No end in sight for New Zealand’s coalition deadlock

No end in sight for New Zealand’s coalition deadlock

More than four weeks after the general election, New Zealanders are still in the dark about who will form their next government, as the parties involved in the coalition talks struggle to reach an agreement.

The election on 14th October resulted in a hung parliament, with no party winning enough seats to govern alone. The National Party, led by Christopher Luxon, emerged as the largest party, but needs the backing of at least one other party to secure a majority.

Luxon has been negotiating with NZ First and ACT, the two minor parties that hold the key to power, but neither of them has committed to a deal yet.

NZ First, led by Winston Peters, has the option of supporting either National or Labour, the main opposition party. However, Peters has been playing his cards close to his chest, demanding policy compromises and cabinet positions from both sides.

ACT, led by David Seymour, is more likely to support National, as they share a similar vision and agenda for the country. However, ACT has also been pushing for its own policy goals, such as cutting taxes, changing the voting system, and defending free speech.

The coalition talks have been stalled by the differences and conflicts between the three potential partners, who have often disagreed on various issues during the campaign and in the past.

For instance, National and NZ First have different views on immigration, foreign policy, and the economy, while NZ First and ACT have clashed over social issues, such as euthanasia, cannabis, and abortion.

The talks have also been hindered by the lack of openness and communication between the parties, as well as the media and the public. The talks have been held behind closed doors, with little information being shared about the progress and the obstacles.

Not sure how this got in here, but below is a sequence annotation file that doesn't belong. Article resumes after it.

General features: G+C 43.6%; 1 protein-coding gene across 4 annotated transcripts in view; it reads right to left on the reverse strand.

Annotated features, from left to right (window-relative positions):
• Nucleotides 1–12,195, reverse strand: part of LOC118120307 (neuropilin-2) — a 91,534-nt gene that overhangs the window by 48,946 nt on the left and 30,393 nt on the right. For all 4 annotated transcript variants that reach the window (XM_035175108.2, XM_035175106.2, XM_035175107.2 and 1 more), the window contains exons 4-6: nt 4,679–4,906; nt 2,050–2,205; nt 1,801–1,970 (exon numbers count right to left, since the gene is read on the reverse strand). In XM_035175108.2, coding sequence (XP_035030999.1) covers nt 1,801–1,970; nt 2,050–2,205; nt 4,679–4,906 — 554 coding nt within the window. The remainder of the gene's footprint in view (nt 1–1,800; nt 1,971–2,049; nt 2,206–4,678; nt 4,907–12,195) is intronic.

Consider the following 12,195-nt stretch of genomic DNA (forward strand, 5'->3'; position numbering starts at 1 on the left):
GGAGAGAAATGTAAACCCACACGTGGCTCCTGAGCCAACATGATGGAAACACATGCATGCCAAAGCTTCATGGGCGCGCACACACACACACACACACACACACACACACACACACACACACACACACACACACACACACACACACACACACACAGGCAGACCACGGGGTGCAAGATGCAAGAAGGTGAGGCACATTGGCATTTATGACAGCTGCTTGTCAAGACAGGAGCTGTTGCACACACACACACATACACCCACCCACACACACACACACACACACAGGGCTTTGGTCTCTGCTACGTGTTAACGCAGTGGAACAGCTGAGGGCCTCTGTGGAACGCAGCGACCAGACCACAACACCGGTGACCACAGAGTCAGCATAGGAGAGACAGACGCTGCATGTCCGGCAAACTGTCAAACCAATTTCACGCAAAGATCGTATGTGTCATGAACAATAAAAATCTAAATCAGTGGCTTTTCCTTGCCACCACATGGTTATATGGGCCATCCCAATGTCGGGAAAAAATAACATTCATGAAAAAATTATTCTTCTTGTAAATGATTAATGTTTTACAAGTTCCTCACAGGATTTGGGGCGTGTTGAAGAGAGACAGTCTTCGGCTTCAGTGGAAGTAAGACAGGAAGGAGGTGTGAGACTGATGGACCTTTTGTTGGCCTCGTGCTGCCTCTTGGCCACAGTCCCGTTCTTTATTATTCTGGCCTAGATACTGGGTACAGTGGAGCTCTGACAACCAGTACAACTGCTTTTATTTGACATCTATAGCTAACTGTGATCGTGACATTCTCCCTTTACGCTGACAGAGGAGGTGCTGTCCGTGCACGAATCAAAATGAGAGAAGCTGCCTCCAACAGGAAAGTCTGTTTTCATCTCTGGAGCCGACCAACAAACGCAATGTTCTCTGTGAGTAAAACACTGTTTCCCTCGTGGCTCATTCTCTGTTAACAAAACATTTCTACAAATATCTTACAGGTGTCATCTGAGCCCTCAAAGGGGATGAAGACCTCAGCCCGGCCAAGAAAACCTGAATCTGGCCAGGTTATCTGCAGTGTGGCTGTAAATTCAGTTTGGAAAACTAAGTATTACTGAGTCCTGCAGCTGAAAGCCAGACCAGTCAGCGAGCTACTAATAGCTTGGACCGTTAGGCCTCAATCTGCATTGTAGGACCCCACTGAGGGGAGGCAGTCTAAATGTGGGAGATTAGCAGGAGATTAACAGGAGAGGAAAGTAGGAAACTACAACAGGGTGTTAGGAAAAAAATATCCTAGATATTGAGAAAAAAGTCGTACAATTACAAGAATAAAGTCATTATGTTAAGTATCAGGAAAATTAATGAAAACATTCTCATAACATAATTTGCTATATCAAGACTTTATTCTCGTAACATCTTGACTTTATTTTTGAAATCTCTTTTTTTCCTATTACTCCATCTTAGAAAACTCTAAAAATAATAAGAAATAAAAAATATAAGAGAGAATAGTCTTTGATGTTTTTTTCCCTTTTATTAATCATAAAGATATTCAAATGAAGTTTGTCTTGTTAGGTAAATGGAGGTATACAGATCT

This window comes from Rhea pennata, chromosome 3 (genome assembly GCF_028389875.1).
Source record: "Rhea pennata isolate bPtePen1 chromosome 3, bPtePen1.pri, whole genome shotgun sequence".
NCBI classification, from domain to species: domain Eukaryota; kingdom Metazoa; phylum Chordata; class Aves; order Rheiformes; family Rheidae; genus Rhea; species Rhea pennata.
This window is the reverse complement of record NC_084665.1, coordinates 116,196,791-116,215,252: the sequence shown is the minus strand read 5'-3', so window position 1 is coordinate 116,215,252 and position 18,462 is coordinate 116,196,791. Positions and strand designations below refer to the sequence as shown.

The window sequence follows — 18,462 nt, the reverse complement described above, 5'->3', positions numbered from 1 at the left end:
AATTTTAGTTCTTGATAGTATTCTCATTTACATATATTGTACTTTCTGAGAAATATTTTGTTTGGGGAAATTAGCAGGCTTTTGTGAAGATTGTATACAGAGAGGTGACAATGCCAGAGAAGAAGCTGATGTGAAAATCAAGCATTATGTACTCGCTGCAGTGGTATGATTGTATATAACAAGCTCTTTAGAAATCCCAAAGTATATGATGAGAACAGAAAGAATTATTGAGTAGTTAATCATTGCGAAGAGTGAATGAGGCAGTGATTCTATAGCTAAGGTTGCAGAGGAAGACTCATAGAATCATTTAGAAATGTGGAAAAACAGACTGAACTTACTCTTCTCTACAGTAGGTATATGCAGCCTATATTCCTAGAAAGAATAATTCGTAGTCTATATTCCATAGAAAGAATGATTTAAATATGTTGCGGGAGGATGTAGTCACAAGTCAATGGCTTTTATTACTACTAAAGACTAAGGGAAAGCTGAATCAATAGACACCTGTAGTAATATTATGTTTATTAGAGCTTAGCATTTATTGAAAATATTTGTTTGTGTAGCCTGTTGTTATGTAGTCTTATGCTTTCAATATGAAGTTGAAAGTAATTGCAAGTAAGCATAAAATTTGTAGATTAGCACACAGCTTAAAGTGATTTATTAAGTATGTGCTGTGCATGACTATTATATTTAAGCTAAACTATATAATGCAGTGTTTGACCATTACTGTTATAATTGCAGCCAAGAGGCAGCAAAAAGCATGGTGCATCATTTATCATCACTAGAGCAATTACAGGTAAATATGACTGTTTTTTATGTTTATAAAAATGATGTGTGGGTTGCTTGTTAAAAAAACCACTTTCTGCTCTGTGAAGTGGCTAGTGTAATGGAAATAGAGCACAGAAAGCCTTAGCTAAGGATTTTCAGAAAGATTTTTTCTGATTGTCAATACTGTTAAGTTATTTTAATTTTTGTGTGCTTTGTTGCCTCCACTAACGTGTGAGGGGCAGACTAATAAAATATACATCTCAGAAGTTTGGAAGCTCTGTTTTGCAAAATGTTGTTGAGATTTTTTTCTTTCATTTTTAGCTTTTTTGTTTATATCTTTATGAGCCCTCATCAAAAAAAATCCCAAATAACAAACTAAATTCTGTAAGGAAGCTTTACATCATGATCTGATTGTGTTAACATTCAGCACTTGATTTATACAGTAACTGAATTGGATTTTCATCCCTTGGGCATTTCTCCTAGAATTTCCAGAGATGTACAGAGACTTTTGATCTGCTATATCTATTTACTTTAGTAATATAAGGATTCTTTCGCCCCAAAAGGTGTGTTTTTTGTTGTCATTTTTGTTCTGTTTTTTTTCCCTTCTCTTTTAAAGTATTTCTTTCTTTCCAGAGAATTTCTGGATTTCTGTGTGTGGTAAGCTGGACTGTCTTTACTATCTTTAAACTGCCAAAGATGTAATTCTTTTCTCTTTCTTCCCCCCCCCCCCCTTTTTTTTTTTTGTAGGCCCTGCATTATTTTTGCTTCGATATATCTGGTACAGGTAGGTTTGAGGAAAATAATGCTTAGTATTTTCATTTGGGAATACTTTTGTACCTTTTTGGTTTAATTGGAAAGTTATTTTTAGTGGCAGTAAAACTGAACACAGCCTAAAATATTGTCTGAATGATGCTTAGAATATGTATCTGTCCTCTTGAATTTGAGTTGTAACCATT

The only official meeting between the representatives of NZ First and ACT took place on 8 November, more than three weeks after the election. The leaders of the three parties have not met in person yet, and have only exchanged phone calls and texts.

The delay in forming a government has raised questions over the stability and legitimacy of the next administration, as well as the impact on the country’s economy, diplomacy, and response to the Covid-19 pandemic.

Some experts have suggested that the prolonged uncertainty could affect the confidence of investors, businesses, and consumers, as well as the trust of New Zealand’s allies and partners.

Others have argued that the delay reflects the complexity and diversity of the political scene in New Zealand, and that the parties need time to reach a fair and lasting agreement that respects the will of the voters.

The parties have not given any deadline for the end of the talks, but Luxon has said he would like to attend the APEC Summit in Chile, which starts on 23 November. That would require the parties to finalise a deal, get the approval of their respective boards and caucuses, and have the new government sworn in by then.

However, that seems unlikely, given the current state of the talks and the fact that the final election results, which include the special votes, were only announced on 3 November.

In the meantime, the caretaker government, led by Labour’s Chris Hipkins, remains in charge, but with limited powers and responsibilities.

New Zealanders are hoping that the coalition talks will soon come to an end, and that the next government will be able to tackle the challenges and opportunities facing the country.